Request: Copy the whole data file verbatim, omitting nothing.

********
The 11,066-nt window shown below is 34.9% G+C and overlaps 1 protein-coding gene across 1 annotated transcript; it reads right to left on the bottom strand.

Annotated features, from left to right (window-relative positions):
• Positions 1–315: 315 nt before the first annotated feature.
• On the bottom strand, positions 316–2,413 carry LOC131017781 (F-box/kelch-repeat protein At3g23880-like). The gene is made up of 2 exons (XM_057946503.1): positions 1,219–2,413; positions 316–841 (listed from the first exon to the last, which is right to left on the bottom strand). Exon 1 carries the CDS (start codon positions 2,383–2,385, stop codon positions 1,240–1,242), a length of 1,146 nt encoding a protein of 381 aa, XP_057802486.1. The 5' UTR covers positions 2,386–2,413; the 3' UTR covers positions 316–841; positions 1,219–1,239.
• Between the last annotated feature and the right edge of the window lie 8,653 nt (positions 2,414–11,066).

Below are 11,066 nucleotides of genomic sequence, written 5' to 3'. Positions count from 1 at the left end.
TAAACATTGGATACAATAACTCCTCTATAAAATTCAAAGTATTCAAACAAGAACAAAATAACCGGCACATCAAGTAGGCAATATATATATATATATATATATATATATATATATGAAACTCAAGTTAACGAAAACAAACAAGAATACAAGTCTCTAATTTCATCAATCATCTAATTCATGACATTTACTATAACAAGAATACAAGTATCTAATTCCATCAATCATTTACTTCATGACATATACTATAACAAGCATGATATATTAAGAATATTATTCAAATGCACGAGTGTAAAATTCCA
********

The 11,066-nt window shown below is 34.9% G+C and overlaps 1 protein-coding gene across 1 annotated transcript; it reads right to left on the bottom strand.

Annotated features, from left to right (window-relative positions):
• Positions 1–315: 315 nt before the first annotated feature.
• On the bottom strand, positions 316–2,413 carry LOC131017781 (F-box/kelch-repeat protein At3g23880-like). The gene is made up of 2 exons (XM_057946503.1): positions 1,219–2,413; positions 316–841 (listed from the first exon to the last, which is right to left on the bottom strand). Exon 1 carries the CDS (start codon positions 2,383–2,385, stop codon positions 1,240–1,242), a length of 1,146 nt encoding a protein of 381 aa, XP_057802486.1. The 5' UTR covers positions 2,386–2,413; the 3' UTR covers positions 316–841; positions 1,219–1,239.
• Between the last annotated feature and the right edge of the window lie 8,653 nt (positions 2,414–11,066).

Below are 11,066 nucleotides of genomic sequence, written 5' to 3'. Positions count from 1 at the left end.
TAAACATTGGATACAATAACTCCTCTATAAAATTCAAAGTATTCAAACAAGAACAAAATAACCGGCACATCAAGTAGGCAATATATATATATATATATATATATATATATATATGAAACTCAAGTTAACGAAAACAAACAAGAATACAAGTCTCTAATTTCATCAATCATCTAATTCATGACATTTACTATAACAAGAATACAAGTATCTAATTCCATCAATCATTTACTTCATGACATATACTATAACAAGCATGATATATTAAGAATATTATTCAAATGCACGAGTGTAAAATTCCA